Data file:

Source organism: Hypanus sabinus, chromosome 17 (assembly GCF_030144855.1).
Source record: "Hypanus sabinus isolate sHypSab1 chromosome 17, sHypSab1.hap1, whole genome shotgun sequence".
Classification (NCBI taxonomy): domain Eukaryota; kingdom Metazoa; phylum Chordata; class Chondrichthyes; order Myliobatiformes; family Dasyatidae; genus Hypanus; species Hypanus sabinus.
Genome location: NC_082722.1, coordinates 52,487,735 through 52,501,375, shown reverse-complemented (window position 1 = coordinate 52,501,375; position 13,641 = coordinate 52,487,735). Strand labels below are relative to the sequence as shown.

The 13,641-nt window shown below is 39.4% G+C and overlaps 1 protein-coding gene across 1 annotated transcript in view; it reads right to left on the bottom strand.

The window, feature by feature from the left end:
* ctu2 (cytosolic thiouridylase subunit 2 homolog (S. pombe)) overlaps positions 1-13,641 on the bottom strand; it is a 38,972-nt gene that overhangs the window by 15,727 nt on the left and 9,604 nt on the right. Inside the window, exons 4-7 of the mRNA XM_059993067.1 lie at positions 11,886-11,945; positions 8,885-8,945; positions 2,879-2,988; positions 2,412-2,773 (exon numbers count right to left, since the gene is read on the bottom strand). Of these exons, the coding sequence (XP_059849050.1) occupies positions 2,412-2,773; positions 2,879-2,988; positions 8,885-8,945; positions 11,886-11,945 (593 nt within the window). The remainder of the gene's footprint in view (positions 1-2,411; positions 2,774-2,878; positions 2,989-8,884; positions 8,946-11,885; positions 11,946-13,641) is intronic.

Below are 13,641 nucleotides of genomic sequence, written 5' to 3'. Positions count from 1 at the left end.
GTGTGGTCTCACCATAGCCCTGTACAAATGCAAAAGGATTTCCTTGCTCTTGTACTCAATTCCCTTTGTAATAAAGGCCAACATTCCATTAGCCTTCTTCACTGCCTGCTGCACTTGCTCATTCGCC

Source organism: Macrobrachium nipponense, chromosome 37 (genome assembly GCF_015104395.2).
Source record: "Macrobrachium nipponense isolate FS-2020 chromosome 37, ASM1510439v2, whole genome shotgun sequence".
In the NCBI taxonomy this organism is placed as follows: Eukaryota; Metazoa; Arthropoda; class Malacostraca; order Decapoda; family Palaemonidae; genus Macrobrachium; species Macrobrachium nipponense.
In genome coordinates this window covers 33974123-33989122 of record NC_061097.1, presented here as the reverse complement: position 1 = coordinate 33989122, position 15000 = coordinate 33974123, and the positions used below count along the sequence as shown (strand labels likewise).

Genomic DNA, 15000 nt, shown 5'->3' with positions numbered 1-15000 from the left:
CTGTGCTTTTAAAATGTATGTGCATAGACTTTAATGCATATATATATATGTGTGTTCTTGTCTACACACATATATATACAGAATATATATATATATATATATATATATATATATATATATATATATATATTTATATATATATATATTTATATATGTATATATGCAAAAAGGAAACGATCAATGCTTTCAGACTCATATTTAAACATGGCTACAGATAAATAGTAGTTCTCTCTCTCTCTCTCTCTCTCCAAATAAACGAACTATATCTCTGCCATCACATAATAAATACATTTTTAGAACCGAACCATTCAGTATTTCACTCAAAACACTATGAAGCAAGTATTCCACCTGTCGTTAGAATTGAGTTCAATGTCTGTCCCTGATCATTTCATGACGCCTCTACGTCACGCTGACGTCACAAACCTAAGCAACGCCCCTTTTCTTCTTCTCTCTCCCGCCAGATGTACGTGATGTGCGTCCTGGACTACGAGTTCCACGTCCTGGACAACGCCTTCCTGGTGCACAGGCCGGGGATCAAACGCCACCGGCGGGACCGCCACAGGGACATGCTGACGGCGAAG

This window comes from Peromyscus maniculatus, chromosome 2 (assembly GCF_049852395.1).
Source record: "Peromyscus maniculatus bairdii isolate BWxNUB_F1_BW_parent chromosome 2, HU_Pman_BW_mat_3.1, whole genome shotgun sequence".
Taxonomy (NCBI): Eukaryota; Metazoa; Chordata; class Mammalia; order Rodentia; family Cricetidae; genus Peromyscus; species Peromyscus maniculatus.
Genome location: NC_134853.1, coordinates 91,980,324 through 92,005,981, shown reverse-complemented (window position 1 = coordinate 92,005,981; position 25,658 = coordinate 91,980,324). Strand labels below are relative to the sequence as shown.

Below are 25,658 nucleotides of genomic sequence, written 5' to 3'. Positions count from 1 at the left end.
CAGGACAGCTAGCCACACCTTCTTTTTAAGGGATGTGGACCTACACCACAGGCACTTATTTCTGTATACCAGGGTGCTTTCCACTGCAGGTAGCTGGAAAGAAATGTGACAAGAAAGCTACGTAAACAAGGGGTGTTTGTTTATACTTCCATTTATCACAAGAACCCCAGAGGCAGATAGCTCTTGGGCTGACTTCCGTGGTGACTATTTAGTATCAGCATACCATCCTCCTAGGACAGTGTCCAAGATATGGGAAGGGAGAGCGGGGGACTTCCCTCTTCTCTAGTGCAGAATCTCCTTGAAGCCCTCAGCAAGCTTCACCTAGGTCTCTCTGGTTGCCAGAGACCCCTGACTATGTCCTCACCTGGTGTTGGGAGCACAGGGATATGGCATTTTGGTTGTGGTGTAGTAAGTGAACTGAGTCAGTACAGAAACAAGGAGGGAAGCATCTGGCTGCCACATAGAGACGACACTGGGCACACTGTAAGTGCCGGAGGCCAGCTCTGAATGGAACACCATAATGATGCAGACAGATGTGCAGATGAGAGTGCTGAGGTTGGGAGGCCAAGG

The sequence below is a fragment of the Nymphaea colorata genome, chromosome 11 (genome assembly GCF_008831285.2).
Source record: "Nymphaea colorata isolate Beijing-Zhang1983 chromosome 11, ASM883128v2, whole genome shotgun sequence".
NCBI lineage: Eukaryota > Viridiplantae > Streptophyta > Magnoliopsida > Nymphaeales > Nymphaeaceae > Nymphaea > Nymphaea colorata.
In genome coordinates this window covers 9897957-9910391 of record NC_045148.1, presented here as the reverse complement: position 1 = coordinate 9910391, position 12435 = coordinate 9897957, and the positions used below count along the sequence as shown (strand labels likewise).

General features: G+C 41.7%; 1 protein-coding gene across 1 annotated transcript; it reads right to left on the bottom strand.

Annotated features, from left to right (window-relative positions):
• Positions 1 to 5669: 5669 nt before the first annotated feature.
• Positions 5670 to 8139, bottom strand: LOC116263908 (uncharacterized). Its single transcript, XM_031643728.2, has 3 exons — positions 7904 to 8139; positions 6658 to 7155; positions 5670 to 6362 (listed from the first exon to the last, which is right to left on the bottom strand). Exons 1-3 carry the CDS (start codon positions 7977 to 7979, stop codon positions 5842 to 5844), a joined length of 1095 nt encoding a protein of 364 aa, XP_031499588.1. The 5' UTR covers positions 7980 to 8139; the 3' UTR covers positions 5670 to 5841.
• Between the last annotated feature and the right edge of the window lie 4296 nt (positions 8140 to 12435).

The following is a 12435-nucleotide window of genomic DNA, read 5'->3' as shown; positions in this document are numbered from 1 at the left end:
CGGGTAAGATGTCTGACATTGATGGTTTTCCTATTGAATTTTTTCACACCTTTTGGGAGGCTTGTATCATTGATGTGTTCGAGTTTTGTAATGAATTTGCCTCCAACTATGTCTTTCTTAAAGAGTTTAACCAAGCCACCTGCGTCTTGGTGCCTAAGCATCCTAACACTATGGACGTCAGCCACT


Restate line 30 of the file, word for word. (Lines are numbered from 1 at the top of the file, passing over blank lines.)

• Between the last annotated feature and the right edge of the window lie 4296 nt (positions 8140 to 12435).